I am now about to wade into the muck of an issue I have avoided, but feel I can do so no longer. The subject of this post has been on my mind for a long time now. As I write, let me state that this post is not about whether the UMC should continue to reject or change its position and endorse gay marriage. If you want to engage in that discussion, as important as it is, there are plenty of other blogs in which you can participate. The purpose of this post, and let me be clear, is to make what I think has become the obvious case that the United Methodist Church is definitely moving toward a split... a schism and it is unavoidable. (I have to say that the Protestant use of the term "schism" amuses me. For five hundred years Protestants have multiplied by dividing and now we are treating "schism" as some great sin... well... that's another post for another time.) I am not interested in this post in the virtues, or the lack thereof, of gay marriage. Rather, I want to focus on what I think is the obvious truth-- the days of the current United Methodist Church are numbered. I am very sad about that, but I think it is the coming reality.
Consider this scenario: a couple whose marriage is in deep trouble decide to go to a counselor to save their marriage. Both husband and wife want their marriage to continue. The problem is that he continues to physically and verbally abuse her while she continues to have affairs with other men. In counseling it is very clear that each person believes the problem is the behavior of the other alone, and that the solution to saving the marriage is for the other spouse to cease their egregious behavior while the other one keeps on keeping on. One side wants the other to stop church trials for violating the Discipline while the other wants the opposition to cease violating the Discipline.
In this parallel with the UMC, the husband symbolizes the traditionalists who believe that the progressives (the wife) is breaking the covenant by not keeping the vows they made. The wife, the progressives, are charging the traditionalists (the husband) with abusing the lgbtq community by their continued opposition to full inclusion. One side believes the other is alone at fault. Both sides want to save the United Methodist marriage, but both sides believe only the other is responsible for the very rocky relationship; and each side is accusing the other of being the schismatics.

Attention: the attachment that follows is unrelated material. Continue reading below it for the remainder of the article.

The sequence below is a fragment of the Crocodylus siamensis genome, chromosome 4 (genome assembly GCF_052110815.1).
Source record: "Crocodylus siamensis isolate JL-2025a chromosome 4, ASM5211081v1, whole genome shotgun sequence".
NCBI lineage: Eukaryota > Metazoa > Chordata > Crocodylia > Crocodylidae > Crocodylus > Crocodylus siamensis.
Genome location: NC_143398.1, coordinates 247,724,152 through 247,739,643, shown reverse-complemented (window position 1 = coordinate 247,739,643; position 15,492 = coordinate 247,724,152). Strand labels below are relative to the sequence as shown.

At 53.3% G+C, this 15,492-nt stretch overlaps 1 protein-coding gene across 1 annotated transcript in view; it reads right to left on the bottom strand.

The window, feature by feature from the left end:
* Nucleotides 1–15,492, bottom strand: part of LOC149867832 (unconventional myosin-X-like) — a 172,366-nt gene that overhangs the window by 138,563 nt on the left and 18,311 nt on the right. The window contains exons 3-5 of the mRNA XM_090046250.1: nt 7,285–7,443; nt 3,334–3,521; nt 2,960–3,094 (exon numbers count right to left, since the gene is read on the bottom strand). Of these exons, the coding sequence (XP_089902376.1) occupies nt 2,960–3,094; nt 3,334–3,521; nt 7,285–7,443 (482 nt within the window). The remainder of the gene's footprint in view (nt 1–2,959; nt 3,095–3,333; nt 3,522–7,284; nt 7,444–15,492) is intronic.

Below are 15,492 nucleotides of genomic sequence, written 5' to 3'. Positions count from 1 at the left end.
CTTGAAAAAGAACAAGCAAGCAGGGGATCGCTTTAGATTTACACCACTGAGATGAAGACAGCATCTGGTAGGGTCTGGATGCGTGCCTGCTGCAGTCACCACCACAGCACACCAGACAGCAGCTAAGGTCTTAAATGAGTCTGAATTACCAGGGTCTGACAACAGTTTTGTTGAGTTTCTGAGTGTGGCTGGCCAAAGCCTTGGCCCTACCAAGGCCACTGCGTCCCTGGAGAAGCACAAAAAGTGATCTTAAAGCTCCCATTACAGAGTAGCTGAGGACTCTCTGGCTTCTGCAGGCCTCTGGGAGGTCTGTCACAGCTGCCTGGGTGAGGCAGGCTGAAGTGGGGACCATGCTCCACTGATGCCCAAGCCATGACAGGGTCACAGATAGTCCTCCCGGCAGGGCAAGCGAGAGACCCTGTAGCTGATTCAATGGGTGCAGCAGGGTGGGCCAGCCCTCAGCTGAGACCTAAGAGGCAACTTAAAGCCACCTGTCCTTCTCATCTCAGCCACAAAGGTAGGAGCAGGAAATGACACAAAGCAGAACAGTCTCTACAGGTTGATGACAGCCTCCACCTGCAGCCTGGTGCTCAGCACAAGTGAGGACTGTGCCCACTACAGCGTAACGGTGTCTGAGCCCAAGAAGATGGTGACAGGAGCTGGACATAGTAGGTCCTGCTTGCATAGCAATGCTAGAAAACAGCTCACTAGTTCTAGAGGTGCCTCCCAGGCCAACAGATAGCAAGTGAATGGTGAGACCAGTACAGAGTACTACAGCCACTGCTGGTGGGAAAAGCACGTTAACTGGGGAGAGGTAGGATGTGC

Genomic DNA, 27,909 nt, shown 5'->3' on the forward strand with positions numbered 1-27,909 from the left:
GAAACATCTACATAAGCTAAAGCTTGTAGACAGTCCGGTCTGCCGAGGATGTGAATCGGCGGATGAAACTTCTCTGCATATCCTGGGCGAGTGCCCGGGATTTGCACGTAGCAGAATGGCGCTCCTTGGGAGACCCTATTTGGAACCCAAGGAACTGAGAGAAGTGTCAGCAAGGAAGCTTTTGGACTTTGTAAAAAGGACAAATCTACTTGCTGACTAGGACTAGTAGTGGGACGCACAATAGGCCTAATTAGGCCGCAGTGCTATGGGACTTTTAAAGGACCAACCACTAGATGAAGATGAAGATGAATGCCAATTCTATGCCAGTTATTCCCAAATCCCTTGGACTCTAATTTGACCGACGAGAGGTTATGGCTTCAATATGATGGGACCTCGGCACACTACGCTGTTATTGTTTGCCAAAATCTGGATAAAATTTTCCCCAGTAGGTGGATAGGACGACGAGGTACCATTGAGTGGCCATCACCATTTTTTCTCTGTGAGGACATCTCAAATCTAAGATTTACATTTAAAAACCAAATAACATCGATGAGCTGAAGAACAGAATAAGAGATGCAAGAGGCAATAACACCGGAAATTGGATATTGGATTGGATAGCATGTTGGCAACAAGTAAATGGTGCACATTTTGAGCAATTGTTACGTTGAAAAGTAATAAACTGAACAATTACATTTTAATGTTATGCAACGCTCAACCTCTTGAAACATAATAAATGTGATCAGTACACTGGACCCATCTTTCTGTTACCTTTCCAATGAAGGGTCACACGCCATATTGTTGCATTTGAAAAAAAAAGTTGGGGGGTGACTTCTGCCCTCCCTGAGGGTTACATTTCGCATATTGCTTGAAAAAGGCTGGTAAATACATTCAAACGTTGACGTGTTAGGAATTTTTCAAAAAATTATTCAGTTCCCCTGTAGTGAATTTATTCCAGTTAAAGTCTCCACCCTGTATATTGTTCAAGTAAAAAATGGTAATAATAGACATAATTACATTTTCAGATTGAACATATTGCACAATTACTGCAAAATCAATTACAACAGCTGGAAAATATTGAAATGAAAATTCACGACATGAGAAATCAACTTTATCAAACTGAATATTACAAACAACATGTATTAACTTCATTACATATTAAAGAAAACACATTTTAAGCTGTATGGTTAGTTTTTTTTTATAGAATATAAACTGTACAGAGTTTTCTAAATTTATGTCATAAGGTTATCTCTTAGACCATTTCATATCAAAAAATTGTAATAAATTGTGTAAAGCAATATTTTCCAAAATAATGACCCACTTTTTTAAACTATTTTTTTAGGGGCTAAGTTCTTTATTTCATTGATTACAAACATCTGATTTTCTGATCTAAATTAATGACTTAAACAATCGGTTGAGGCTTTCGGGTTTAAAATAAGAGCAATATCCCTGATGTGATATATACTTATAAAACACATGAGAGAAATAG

Now, would any marriage counselor have any hope for a marriage to continue in such a situation? To be sure, God can work miracles in any troubled marriage, and it can be so in a deeply fractured church, but all the talk about unity in Christ and the power of the Holy Spirit has not changed the clear truth that the subject of human sexuality for both progressives and traditionalists in the UMC is a non-negotiable and that will not change.
And let add a word about the local option. When it was first put forward I read the proposal with interest and spent some time in reflection. The progressives see the local option as their attempt at compromise, but here is the problem as I see it. First, for the traditionalists approval of gay marriage, even in the local UM setting is still a bridge too far. Second, a change toward the local option will not be sufficient for progressives because their view of human sexuality is also a non-negotiable. The local option will be a first step toward a global church that is fully inclusive as they understand it. Again, for both sides we are dealing with non-negotiables. Moreover, letting individual Annual Conferences decide the matter will not solve the problem. Instead of having a big fight every four years, it will happen every year at many Annual Conferences because whatever is decided at the AC level will not be acceptable to the other side. It was quite clear at the most recent General Conference that neither side trusts each other. Accusations of dishonesty to under-handedness abounded from both sides. Now that it has come to this can we seriously believe the marriage can be saved? Vital unity needs diversity, but diversity for its own sake unifies no one.
Only two matters remain: first, how long will we deny that the divorce is coming; for the longer we deny it, the more painful the breakup will be. Second, what will be the terms of the divorce? It's time to admit that our differences are irreconcilable and no amount of theological and moral argument will bridge the impasse. As a theologian it is difficult for me to admit that, but I believe it is true.
The problem with non-negotiables is that they are non-negotiable... and non-negotiables make differences irreconcilable.
It is sad, but it is true.
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